A man whose father was killed in a U.S. drone strike in Somalia is seeking to hold Germany accountable for allowing the United States to use its territory for military bases that play a key role in overseas airstrikes.

In legal complaints filed in Germany last week, a Somali man, whose name was given only as “C.D.,” described his father, “A.B.,” as a herdsman who raised goats and camels in southern Somalia, not far off the coast of the Indian Ocean.

According to his son’s testimony, A.B. left home on the morning of February 24, 2012, to graze his livestock — but that night, several of his camels came home without him. The next day C.D. found his father’s body severed in two, near a burnt-out car and several dead camels.

The strike that killed A.B. was apparently aimed at Mohamed Sakr, a London-born alleged member of the Somali jihadist group al Shabaab, who had his British citizenship stripped from him in 2010. By some accounts several other unidentified people also died.

C.D.’s lawyers argue that the killing of A.B. and Sakr amount to murder under German law, and that German officials may be liable because of their cooperation with American forces. The complaint asks for an investigation by the public prosecutor in the district that hosts Ramstein, the enormous U.S. airbase that serves as a satellite relay station connecting drone pilots in the United States with their aircraft flying over Yemen, Somalia, Pakistan, and Afghanistan.

The complaint cites reporting by The Intercept, Der Spiegel, and others detailing Ramstein’s critical logistical role in the U.S. drone war. It also points to the fact that U.S. Africa Command, or Africom, headquartered in Stuttgart, oversees operations in Somalia like the one that killed A.B.

The case was filed by German lawyers backed by the U.S.-based Open Society Justice Initiative. They also lodged a civil complaint with a court in Cologne, arguing that Germany violated NATO agreements and its constitution by allowing the U.S. to use Stuttgart and Ramstein for drone strikes in Somalia.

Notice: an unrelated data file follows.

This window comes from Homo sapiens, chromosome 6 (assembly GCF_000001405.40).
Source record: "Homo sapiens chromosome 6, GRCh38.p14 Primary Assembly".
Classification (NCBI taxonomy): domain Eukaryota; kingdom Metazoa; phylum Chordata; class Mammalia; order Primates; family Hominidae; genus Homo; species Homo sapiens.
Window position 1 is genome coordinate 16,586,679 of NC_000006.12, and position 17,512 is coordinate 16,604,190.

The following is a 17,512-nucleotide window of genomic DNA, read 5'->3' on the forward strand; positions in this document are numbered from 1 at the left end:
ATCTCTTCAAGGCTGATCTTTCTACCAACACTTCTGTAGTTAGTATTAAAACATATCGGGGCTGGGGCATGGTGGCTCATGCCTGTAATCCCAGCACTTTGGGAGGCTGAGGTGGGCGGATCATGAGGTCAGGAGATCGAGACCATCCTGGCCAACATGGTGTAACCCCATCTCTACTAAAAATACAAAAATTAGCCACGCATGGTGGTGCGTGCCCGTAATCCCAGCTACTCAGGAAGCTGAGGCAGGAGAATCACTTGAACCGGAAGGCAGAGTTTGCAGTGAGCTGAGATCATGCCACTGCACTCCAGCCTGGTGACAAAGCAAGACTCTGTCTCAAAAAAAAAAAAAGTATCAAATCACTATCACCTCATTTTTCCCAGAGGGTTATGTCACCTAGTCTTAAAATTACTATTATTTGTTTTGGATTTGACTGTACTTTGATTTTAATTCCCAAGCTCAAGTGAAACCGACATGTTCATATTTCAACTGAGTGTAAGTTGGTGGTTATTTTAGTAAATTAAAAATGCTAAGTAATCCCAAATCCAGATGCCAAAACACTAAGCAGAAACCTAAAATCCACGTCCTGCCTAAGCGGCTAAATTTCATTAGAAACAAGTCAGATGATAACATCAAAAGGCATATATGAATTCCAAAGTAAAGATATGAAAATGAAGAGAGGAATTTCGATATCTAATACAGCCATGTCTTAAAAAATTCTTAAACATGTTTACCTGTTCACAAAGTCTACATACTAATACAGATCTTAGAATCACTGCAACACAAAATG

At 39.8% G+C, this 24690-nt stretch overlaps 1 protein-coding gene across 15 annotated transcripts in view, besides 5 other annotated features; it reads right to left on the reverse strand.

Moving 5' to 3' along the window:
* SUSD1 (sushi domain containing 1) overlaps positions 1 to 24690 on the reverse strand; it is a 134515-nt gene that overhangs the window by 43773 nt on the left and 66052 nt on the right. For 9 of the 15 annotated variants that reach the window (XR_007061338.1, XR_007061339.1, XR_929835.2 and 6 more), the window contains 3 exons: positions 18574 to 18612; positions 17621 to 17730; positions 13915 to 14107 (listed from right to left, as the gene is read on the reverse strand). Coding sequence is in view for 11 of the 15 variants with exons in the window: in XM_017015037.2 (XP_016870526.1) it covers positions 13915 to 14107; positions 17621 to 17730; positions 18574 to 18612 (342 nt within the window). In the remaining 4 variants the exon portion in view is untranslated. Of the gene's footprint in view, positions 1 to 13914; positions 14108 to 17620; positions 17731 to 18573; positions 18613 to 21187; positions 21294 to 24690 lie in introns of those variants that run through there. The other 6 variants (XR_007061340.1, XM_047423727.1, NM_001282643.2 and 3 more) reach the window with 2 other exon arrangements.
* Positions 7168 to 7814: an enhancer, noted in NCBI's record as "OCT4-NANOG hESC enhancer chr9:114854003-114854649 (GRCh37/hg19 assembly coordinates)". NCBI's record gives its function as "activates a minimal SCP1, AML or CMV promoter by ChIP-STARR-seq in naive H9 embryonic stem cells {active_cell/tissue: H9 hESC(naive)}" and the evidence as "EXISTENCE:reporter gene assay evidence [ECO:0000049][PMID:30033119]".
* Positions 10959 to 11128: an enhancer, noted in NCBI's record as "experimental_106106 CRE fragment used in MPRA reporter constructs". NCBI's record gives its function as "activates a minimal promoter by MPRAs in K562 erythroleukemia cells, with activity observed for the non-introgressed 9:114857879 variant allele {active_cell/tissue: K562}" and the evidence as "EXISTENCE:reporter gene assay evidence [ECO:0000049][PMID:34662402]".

German and U.S. officials have previously sidestepped questions about Ramstein’s significance, saying that drones are not directly flown or controlled from the base. Neither the Pentagon nor the German Embassy in the District of Columbia responded to requests for comment on C.D.’s case.

This spring, the court in Cologne dismissed a lawsuit brought by the family of Yemeni drone victims who had also argued that Germany was complicit in U.S. drone strikes and bore responsibility for civilians harmed in them. In that case, the court decided that it did not have the authority to intervene in the terms of the Ramstein contract, and that the German government was “not obliged to prevent the United States from using the airbase in Ramstein for executing drone strikes.” (The human rights group behind that suit has appealed the decision.)

C.D.’s effort differs from the Yemeni case because it asks the court only to find that the German government violated the law in this particular strike, said Amrit Singh, legal officer at the Open Society Justice Initiative.

Singh and her German partners also believe they can persuasively argue that at the time of the strike, neither Germany nor the U.S. was in a traditional armed conflict in Somalia.

Compared to dozens of strikes in Yemen and hundreds in Pakistan, there have been a reported maximum of 19 U.S. drone strikes in Somalia since 2007, and detailed accounts of civilian harm are rare. Given Somalia’s instability there is very little media or other independent verification of strikes or their aftermath. According to news accounts compiled by the Bureau of Investigative Journalism, between 25 and 108 people have been killed, including up to five civilians.

A.B.’s death was first reported by German journalists in 2013. The son has chosen to remain anonymous out of concern for his personal safety, said Singh.

“In the face of governments that assert the unilateral authority to kill, a poor person like our client is rendered so powerless,” Singh said.